A memoir by actor and comedian Russell Brand. 
 ~ Sarah Behenna-Quadlin, Adult Services Circulation Specialist

Seventh Son
Orson Scott Card

It fuses American folklore and religion, telling the story of the seventh son of the seventh son who possesses extraordinary powers.
~Angela Hall, Adult Services Circulation Specialist

Elizabeth and Hazel
David Margolick

It follows two teen girls, one African American, one Caucasian, in the famous Little Rock photo from 1957 through their adult years.
 ~Mary Hedge, Adult Services Librarian

A Series of Unfortunate Events
Lemony Snicket

I love his writing style and the quirky characters. I'm reading this kids series because I refuse to grow up!
 ~Shelly McGinty, Youth Services Circulation Specialist

The Coalition
Jerry Boykin and Kamal Saleem

It is the merger of reality and fiction taken to higher lever based on the lives of the authors, terrorists, and counter terrorists.
 ~ Diana Lockridge, Adult Services Circulation Specialist

In the Heart of the Sea
Nathaniel Philbrick

This is a fascinating account of the whale ship Essex which was rammed by a sperm whale and sank. This nonfiction title reads quickly as it tells the heartbreaking and tragic tale of the crews effort to survive 93 days on the ocean. A movie based on the book starring Chris Hemsworth is slated for December release. 
 ~ Susan Bannwart, Branch and Outreach Services Manager

Blind Side
Catherine Coulter

I just finished Blind Side by Catherine Coulter. I am re-reading her earlier FBI books before I read the newest one. 
 ~Cathy Bradley, IT Public Services Specialist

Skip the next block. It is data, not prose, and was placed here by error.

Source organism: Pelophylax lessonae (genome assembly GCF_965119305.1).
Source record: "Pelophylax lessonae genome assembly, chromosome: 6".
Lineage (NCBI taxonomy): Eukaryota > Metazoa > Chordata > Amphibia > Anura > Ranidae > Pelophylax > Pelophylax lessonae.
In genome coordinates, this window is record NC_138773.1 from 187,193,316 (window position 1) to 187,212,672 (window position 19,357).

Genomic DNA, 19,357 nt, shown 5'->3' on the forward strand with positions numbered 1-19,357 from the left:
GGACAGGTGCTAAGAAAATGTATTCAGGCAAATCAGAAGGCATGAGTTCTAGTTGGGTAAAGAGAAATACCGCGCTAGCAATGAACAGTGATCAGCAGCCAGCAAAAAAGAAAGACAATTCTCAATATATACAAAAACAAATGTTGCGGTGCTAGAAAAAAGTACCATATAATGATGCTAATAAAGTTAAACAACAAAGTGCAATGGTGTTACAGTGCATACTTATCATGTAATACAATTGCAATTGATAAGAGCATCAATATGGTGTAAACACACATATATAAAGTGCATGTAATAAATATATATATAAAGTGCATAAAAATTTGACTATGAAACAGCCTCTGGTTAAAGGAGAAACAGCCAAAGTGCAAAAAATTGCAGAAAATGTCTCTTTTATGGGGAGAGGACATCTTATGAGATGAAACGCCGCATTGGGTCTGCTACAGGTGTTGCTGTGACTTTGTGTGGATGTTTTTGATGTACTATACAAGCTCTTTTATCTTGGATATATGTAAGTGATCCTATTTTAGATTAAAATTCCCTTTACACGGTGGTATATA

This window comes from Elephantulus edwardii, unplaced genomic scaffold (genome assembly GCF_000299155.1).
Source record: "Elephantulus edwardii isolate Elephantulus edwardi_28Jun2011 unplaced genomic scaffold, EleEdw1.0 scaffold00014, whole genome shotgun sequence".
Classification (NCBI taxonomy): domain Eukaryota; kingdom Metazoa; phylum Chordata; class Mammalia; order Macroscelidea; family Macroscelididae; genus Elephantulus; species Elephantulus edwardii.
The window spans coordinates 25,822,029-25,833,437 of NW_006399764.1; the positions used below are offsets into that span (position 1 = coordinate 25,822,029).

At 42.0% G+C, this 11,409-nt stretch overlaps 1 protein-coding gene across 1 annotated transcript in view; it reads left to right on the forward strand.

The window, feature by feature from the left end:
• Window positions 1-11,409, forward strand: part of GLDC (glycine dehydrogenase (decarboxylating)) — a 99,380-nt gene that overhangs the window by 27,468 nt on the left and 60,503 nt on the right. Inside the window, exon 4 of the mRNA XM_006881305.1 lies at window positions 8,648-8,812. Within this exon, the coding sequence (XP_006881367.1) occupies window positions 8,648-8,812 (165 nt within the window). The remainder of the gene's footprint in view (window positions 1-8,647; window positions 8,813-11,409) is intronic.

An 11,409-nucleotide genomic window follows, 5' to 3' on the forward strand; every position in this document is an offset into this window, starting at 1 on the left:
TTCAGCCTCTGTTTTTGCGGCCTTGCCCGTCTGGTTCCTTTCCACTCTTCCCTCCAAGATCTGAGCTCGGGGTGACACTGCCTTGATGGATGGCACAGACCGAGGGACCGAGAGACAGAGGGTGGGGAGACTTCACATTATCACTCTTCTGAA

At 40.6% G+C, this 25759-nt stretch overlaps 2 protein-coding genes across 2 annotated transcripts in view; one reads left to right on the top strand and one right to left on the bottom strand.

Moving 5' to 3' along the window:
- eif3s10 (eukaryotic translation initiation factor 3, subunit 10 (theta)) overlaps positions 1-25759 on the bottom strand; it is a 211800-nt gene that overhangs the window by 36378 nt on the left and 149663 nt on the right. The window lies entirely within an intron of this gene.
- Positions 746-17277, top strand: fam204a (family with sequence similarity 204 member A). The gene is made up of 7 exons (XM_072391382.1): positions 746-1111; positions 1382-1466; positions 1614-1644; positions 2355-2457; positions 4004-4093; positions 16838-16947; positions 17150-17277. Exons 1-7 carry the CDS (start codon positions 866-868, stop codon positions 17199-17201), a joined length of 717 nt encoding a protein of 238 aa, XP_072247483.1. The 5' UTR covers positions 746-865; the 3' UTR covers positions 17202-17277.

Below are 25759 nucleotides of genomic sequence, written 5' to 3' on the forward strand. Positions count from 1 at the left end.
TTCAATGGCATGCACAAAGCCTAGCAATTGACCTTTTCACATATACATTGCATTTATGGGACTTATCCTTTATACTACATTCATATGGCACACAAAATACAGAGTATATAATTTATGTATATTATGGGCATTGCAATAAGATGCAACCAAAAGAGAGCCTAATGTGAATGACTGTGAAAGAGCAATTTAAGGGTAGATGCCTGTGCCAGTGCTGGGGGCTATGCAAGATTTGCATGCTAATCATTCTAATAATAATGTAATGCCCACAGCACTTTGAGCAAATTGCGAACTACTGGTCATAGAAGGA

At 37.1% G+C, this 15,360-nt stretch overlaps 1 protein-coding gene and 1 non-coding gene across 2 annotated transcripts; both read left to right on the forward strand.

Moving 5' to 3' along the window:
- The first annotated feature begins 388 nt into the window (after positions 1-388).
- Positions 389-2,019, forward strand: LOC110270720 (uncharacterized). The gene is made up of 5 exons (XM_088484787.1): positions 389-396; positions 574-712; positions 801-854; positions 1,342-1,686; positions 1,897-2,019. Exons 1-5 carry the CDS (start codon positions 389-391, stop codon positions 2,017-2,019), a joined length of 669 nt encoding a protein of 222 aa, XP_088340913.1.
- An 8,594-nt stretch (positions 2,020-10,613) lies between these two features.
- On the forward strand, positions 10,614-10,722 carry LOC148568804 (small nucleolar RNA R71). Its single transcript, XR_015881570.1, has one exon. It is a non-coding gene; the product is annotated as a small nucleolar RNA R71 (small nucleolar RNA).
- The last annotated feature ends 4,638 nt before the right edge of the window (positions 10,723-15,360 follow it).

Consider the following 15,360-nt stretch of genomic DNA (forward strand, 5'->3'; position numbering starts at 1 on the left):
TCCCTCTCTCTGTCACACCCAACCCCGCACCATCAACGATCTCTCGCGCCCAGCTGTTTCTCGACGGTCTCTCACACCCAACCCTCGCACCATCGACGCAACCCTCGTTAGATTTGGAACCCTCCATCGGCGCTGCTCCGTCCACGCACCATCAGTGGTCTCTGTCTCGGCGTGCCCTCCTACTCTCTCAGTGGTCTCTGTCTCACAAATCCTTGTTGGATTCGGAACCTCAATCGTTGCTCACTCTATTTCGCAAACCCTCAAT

Sherrilyn Kenyon

It is so good!
 ~Cathy Bradley, IT Public Services Specialist

Stephen King

When I was seven I watched part of the movie enough to be truly terrified. To this day I have yet to watch the entire movie. I challenged myself to read the book, however. The other night I after reading I was too scared to get up and walk to the bathroom. 
 ~ Brandi Renkawitz, Youth Services Circulation Specialist

Dark Places
Gillian Flynn

After reading Gone Girl (twice) last fall, I was hooked on Gillian Flynn's twisted, psychological writings. She creates stories that are very compelling from all angles and Dark Places has not let me down. 
~Kristi Chadderdon, Public Relations Professional

J.M. Hirsch

It's back to school time and I need new ideas not just for my children's lunch but mine also. The pictures in this book make you want to pack a lunch. It has great ideas on turning leftovers into great lunches for the next day. 
 ~Dania Bocanegra, Mobile Library Circulation Specialist

J. K. Rowling

About every four years I try to reread the Harry Potter Series. There is something really comforting about reading such familiar books as life continues to change. I just got back from England and the Harry Potter Studios in London so they mean even more to me now. 
~Deanna Menke, PR Summer Intern